(This article previously appeared on WiseBread.com.)
"I actually think the whole concept of retirement is a bit stupid, so yes, I do want to do something else. There is this strange thing that just because chronologically on a Friday night you have reached a certain age… with all that experience, how can it be that on a Monday morning, you are useless?" — Stuart Rose, former executive chairman of the British retailer Marks & Spencer
What springs to mind when you think about retirement? I wistfully think about sleeping in and not using a time clock (which I despise). But for other people, the word "retirement" causes shudders. (See “Will You Ever Be Able to Retire?”)
Consider these five categories of people who will never retire. Are you among them?
1. The Broke Non-Retiree
Personally, I find this the most unsettling scenario. Whether due to poor financial planning or heavier-than-anticipated financial needs, more and more older workers continue to find themselves in the labor pool. According to the Center for Public Affairs Research, a 2013 survey of people 50 and older revealed that a startling 47 percent now plan to retire at a later age they expected when they were 40. The survey also found that 39 percent of workers age 50 and older report having $100,000 or less saved for retirement, not including pensions or homes; 24 percent have less than 10,000.
Maybe it's time to take stock of your financial future by estimating your retirement expenses.
2. The Workaholic
There is a difference between the person who enjoys work and does so with enthusiasm and the person whose life is out of balance and cannot stop working. Perhaps you have run across some of the latter in your work, too. As The Wall Street Journal explains, workaholics have difficulty transitioning from work to retirement life, because so much of their identity, social network, and purpose is tied to their career. They can feel adrift in retirement without the structure work provides.
When working is almost an addiction, it can be devastating to face retirement. One of my former co-workers springs to mind. Although qualified to retire for years, she fought it tooth and nail, taking work home and working weekends. Even when finally convinced by management that it was time for her to step down, she would find excuses to drop by the office or call people to have lunch.
If you recognize yourself in this description, there is help available. Consider support groups, such as Workaholics Anonymous, which aim to help workaholics develop coping skills and the ability to relax during downtime.
3. The Successful Investor
You may know some people in this category. They bought rental real estate, years ago, and now are landlords. Or perhaps they bought silver or gold, or learned how to effectively invest in the stock market. There is a common thread here: They got moving, educated themselves, and by their 50s, were enjoying a leisurely lifestyle.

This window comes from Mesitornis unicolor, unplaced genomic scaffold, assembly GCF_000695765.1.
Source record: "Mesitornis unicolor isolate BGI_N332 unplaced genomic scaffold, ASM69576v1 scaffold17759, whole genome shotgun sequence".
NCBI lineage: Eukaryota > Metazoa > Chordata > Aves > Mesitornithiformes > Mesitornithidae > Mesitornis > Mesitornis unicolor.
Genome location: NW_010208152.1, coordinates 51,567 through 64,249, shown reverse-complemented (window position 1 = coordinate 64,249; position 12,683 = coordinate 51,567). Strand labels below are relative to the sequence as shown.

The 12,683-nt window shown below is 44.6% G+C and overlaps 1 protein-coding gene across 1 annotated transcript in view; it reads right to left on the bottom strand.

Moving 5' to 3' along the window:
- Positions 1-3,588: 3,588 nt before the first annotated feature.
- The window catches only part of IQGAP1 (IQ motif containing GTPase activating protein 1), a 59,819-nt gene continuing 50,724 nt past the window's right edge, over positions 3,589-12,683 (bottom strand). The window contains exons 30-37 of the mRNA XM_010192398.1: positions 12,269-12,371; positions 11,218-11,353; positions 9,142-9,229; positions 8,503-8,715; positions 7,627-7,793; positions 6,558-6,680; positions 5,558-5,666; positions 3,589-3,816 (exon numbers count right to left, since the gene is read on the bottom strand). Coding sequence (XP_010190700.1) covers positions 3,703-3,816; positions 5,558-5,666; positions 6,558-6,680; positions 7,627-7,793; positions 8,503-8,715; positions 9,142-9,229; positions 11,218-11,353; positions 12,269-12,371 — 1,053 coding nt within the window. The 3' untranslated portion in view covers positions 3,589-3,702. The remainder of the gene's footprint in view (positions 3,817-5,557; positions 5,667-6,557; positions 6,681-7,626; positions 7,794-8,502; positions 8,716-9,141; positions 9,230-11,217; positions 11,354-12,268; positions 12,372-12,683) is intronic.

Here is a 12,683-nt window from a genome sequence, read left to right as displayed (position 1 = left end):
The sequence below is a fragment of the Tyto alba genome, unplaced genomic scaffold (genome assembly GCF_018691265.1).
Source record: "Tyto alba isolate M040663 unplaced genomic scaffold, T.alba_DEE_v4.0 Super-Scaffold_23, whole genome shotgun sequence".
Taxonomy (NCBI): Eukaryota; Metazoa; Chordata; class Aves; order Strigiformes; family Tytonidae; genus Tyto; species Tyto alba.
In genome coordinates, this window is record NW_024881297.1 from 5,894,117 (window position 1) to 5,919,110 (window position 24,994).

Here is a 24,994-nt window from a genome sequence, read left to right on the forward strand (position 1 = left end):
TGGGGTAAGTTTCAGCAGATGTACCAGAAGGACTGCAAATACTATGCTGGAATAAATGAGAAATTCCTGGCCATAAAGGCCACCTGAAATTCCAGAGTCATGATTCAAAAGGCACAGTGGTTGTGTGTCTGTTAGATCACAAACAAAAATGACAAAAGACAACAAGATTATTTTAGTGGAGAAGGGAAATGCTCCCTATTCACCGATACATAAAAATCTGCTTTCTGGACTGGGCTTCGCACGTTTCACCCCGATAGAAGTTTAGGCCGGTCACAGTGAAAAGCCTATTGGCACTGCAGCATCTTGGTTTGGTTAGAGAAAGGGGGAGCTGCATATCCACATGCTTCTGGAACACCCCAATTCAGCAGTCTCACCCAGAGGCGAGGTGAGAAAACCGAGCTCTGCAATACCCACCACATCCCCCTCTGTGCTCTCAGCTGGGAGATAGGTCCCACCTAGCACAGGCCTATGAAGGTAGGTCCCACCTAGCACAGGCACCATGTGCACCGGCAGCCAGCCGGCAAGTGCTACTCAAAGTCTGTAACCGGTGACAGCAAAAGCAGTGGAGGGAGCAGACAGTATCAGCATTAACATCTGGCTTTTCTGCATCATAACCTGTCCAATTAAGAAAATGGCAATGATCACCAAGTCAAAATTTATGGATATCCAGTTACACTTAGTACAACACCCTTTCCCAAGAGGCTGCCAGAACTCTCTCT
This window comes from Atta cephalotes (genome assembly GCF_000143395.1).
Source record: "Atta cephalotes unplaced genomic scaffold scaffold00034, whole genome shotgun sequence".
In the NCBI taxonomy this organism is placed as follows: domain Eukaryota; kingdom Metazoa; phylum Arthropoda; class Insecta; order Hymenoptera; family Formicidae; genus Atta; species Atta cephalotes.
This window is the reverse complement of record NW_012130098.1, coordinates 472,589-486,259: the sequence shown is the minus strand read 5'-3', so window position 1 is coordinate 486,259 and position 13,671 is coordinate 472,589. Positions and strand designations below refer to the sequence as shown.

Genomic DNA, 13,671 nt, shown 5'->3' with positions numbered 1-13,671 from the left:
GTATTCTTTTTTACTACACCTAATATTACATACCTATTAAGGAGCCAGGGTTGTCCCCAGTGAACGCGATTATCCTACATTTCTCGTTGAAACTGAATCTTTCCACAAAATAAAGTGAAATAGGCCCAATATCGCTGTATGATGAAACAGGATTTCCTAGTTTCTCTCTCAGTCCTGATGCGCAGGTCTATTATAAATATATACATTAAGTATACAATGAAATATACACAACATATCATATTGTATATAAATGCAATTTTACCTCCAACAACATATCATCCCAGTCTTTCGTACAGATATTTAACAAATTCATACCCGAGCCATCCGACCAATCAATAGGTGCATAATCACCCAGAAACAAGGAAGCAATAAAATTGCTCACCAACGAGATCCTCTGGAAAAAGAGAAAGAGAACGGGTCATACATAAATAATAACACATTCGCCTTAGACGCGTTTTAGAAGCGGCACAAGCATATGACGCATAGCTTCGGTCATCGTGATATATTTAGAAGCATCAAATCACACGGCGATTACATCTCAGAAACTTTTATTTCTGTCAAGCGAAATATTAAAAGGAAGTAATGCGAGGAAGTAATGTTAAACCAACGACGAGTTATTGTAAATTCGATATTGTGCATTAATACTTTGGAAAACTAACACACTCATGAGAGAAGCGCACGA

But that doesn't mean they want to (or can) stop. Many keep at it, repairing their rentals, or checking their investments every day. They've made being a successful investor their life's work and feel no need to "retire" from it.
4. The Life Re-Inventor
Starting a new career later in life can be an invigorating way to reinvent yourself.
My friend Nancy, a former school art teacher, began working with the mentally ill, eventually started teaching classes, and is now co-authoring a book about art therapy. She finds it tremendously rewarding and has learned a lot of new things. Her husband, an engineer, always wanted to be a teacher, so he started volunteering at a school. He was so successful at tutoring, he was shortly offered a paying position.
(MORE: Secrets of Successful Retirees)
For my friends, the career switch was fairly easy. However, you certainly wouldn't want to quit your present job and jump into something new without doing some research and soul-searching.
Will your new career help fulfill life ambitions? Will it offer a large enough paycheck to make the switch and time investment worthwhile? (See: “6 Ways to Avoid Running Out of Money in Retirement”)
5. The Mega-Successful Lifer
Consider the lives of the truly, astoundingly successful. For mega-successful CEOs or famous actors, the demand for their talents is so high, there's less incentive for them to quit working.
According to a study by Merrill Lynch and Age Wave, the desire to keep working until the last day is common to over 60 percnt of the wealthy. But you don't have to be filthy rich or famous for this to be true of you, too.
Evidence also suggests that many people who are successful in more realistic endeavors — such as artists, small business owners or physicians — also feel the incentive to continue using their talents until the very last day. Will you?
Next Avenue Editors Also Recommend:
- What Retirees Say Retirement Is Really Like
- For Your Best Retirement, Know Your Level of Activity
- I’m Retired: So Who Am I Now?
- ‘Partial Retirement’ Is On the Rise
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